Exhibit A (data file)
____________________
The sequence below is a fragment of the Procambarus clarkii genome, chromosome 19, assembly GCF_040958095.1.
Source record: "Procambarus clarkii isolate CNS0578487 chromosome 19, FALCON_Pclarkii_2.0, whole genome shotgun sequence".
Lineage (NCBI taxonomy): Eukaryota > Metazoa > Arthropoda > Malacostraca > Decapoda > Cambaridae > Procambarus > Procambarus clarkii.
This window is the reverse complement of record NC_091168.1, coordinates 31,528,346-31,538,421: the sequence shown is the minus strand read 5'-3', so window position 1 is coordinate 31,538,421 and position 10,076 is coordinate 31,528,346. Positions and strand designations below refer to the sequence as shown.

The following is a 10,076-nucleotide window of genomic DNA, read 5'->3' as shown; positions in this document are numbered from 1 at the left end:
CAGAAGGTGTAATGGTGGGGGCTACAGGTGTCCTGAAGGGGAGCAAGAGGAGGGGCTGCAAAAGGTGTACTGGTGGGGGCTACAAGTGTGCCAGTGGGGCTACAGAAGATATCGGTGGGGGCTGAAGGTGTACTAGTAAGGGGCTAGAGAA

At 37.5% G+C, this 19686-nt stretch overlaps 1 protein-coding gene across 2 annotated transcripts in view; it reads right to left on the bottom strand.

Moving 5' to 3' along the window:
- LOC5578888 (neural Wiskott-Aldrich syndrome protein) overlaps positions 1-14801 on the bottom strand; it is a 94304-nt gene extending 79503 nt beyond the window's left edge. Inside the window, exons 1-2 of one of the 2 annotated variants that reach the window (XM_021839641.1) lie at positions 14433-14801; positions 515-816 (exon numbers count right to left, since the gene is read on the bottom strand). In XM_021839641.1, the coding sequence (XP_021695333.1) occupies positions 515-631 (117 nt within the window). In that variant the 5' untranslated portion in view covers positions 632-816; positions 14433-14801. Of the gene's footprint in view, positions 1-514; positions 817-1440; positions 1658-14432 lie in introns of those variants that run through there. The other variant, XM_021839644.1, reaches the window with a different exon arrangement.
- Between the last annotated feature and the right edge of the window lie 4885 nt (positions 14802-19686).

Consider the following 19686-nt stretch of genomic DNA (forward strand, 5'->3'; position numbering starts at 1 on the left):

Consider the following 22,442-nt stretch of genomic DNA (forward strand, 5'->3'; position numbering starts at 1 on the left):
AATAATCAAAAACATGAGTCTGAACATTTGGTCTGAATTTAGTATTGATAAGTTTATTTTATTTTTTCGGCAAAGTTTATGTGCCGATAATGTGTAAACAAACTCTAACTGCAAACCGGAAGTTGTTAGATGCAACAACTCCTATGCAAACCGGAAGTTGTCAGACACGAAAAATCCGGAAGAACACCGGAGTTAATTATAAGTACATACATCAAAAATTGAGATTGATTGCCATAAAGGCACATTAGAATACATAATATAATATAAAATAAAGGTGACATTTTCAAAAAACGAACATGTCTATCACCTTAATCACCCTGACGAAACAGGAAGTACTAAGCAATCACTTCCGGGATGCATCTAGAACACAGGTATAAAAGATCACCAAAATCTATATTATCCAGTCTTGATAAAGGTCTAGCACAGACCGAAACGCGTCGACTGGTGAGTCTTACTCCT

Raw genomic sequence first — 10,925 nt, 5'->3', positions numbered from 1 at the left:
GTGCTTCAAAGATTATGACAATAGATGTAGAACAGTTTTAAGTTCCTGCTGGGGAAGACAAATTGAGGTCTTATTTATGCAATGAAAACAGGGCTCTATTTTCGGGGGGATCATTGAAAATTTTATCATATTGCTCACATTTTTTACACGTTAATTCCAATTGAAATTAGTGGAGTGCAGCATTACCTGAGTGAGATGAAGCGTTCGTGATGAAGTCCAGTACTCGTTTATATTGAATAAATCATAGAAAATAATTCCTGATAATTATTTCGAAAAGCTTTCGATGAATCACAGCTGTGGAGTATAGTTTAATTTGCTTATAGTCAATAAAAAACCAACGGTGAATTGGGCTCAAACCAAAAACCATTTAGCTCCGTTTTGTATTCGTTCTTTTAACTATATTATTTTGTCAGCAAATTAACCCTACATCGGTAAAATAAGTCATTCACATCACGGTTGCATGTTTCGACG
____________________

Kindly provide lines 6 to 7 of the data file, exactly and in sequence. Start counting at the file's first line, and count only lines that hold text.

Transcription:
CAGAAGGTGTAATGGTGGGGGCTACAGGTGTCCTGAAGGGGAGCAAGAGGAGGGGCTGCAAAAGGTGTACTGGTGGGGGCTACAAGTGTGCCAGTGGGGCTACAGAAGATATCGGTGGGGGCTGAAGGTGTACTAGTAAGGGGCTAGAGAA

At 37.5% G+C, this 19686-nt stretch overlaps 1 protein-coding gene across 2 annotated transcripts in view; it reads right to left on the bottom strand.